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|Speech Delivered by Provost Margaret Hartman at
Fall Faculty Day, September 22, 1998
I would like to welcome all of you back from what I assume was a productive summer and I hope you are ready to begin the new year.
I plan to highlight some accomplishments from last year and give you an update on what you can expect for 1998-99. First, however, I have a very short special report on the status of the library. The ad hoc subcommittee which reviewed the JFK Memorial Library recommended that the faculty receive a very brief update on the library at the Fall Faculty meeting as well as a full presentation before the academic senate every year.
The library completed its second program review in 1996-97. Overall, it was a very successful review and progress with information technology was particularly praised. In their summary comments, the external review team said (and I quote):
"Through its new internet site, the library provides library information, instruction components, full-text materials and pointers to other information on the world wide web. This extraordinarily significant new service is exemplary within the CSU and a source of pride nationally."
The ad hoc review committee recognized another major development, the new library organization, quote:
"The team-based library organizational plan developed during the 1995-96 academic year and implemented in early 1997 has resulted in greater efficiency and focus for library faculty and staff, as well as the CSLA community at large."
A major concern remains the adequacy of the current collection. The final materials budget last year was 1.18 million dollars, the first time it has been greater than one million dollars since the reductions of 1990-91. This year (1998-99) the library will receive a one-time augmentation of about $450,000, which will be used to buy books not purchased in the nineties and additional copies of missing, heavily used and damaged books.
While recovery is encouraging, purchasing power will be only about 60% of what it was in 1985-86 due to inflation.
While the physical collections of the library are making a recovery, the electronic resources are already in the forefront. The library web page is a comprehensive guide to vast online internet resources.
With major improvements such as this new database access page, the library web continues to improve and expand access to online resources. In recent years, students and faculty at Cal State L.A. have used major databases such as Lexis-Nexis and OCLC FirstSearch more than at any other CSU campus.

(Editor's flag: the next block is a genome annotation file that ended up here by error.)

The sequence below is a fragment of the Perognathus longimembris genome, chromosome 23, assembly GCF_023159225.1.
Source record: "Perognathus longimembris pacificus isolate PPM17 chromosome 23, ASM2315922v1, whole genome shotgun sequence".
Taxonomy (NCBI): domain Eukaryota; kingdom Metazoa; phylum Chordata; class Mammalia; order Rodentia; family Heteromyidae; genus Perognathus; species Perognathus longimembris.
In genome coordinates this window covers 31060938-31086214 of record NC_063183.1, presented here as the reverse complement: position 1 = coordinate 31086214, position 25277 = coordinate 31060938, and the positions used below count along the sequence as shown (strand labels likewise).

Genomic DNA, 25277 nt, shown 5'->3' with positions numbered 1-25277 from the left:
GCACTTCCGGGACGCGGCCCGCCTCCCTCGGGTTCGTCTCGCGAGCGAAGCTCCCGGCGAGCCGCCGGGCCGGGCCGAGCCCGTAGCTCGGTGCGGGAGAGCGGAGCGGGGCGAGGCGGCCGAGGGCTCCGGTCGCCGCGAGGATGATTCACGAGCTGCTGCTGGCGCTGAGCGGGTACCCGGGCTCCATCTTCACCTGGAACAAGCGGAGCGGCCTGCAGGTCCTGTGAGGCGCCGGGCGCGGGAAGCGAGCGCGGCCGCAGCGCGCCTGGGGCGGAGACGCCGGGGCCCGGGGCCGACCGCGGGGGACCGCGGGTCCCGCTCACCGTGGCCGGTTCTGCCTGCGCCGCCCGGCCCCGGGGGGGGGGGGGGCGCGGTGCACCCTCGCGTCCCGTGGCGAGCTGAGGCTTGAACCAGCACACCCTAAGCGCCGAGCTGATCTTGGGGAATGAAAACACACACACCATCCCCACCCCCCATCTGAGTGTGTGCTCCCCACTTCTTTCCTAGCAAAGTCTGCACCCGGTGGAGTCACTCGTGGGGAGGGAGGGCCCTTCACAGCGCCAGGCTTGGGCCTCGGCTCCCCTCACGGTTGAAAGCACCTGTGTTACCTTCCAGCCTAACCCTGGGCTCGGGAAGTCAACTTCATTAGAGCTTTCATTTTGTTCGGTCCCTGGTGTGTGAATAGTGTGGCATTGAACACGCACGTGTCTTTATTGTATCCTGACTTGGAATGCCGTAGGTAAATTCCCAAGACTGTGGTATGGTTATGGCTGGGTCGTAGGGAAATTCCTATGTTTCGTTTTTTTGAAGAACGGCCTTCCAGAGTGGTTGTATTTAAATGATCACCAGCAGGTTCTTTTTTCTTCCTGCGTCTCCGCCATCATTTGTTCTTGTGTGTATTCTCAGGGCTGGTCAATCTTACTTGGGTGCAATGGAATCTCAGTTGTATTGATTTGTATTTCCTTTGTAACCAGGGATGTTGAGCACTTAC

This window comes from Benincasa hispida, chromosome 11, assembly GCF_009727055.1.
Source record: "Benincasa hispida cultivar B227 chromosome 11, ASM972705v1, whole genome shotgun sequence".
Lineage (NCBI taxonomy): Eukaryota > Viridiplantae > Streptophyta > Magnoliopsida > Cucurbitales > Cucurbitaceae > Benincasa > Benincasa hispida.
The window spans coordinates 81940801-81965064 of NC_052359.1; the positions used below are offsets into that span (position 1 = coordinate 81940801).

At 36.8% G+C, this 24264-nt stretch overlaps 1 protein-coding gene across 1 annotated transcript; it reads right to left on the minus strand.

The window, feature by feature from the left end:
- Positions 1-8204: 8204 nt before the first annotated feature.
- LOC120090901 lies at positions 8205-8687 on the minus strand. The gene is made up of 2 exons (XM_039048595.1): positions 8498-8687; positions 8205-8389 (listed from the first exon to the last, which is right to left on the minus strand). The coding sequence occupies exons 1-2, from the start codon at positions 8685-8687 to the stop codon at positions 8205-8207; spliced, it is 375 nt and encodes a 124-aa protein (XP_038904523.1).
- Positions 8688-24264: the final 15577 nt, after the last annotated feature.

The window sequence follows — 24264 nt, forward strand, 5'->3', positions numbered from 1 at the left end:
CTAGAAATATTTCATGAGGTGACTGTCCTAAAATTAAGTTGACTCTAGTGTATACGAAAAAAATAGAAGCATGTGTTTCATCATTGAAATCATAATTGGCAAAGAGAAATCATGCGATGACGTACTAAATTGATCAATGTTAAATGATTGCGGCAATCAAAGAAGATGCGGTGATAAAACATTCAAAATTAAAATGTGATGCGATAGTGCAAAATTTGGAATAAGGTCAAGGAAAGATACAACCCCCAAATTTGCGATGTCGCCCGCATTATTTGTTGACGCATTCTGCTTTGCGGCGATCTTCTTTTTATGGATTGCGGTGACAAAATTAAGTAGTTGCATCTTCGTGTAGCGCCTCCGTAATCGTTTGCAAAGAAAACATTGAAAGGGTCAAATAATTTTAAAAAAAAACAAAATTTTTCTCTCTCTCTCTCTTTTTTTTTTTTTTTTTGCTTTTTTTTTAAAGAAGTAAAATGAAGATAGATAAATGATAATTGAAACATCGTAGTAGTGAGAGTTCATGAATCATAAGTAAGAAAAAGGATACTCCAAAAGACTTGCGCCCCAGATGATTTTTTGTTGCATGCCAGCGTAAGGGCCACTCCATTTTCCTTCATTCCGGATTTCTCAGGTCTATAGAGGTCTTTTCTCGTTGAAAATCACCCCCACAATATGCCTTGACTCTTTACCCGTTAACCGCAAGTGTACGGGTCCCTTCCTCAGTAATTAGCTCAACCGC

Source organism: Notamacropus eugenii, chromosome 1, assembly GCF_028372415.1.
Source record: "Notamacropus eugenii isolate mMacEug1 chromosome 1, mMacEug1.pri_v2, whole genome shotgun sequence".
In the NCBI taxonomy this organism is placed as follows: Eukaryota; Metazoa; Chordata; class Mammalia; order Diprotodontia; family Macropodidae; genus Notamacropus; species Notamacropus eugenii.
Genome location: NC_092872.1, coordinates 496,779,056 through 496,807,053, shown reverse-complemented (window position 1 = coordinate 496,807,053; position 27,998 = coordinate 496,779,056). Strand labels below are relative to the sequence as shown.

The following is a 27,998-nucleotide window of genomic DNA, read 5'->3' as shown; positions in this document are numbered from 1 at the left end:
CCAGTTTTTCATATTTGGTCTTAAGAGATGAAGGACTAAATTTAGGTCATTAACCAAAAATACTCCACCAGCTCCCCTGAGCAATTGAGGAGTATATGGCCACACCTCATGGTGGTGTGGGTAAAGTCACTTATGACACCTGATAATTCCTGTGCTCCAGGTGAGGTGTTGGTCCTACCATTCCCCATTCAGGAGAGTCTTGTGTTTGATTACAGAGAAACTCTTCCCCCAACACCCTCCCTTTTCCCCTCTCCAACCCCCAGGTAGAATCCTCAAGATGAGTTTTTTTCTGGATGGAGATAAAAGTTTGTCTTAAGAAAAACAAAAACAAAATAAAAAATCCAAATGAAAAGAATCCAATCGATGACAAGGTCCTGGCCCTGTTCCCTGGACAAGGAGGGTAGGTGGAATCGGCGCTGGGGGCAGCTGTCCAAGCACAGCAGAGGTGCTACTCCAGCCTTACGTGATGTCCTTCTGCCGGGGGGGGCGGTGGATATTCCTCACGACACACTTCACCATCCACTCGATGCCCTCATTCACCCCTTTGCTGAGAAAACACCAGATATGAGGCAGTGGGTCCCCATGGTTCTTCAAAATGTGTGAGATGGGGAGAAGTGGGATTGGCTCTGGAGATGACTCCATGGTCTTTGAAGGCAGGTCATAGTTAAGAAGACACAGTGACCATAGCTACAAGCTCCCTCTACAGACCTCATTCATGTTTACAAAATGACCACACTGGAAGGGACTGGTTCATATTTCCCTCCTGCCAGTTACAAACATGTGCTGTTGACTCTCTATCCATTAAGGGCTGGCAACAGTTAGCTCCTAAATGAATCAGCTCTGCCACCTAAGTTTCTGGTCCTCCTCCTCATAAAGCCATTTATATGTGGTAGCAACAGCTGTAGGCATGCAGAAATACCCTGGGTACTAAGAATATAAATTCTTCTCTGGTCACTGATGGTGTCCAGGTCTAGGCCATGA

Pharos, the CSU library unified access system, will be introduced during the coming year. It will permit users to search scores of major databases with a single interface. It can search multiple databases at once, has links to full text online, and permits automated requests. Our library personnel are playing a major role in this project and are members of three of the six CSU task forces involved in its implementation.
Finally, a major goal of our library faculty is greater collaboration with the teaching faculty. Liaisons have been established and they are ready to work with you in collection development, library instruction and the incorporation of the latest library technology into the curriculum and in support of research. You are all encouraged to contact your library liaison and collaborate in developing a stronger library for our students and for us.
Here are some highlights from our past year, which marked our fiftieth anniversary as a campus.
Although final figures are not yet available, we received more that 17 million dollars in externally funded grants and contracts
The campus as a whole raised over 22 million dollars in gifts to support our campus programs, a substantial increase from last year. The largest single gift was a gift of engineering software, arranged by our Northrup endowed chair. For comparison, two years ago we raised less than 4 million dollars.
We have met and exceeded our FTES target for at least five years in a row.
In the summer of 1997, our engineering students won the solar car race. Mattel has recently issued a Hot Wheels version of this national champion. Then, this last spring, the engineering students won the Mini-Baja race. The music jazz ensemble won second place in the western regional competitions. And the campus was chosen as the site of one of the first Beckman scholars programs which will support four of our outstanding undergraduate science students.
The following new programs will be starting this academic year: the MS in Information Systems; an option in Animation in Arts and Broadcasting; a major modification of the MBA. And, of course, the new General Education program goes into effect this fall.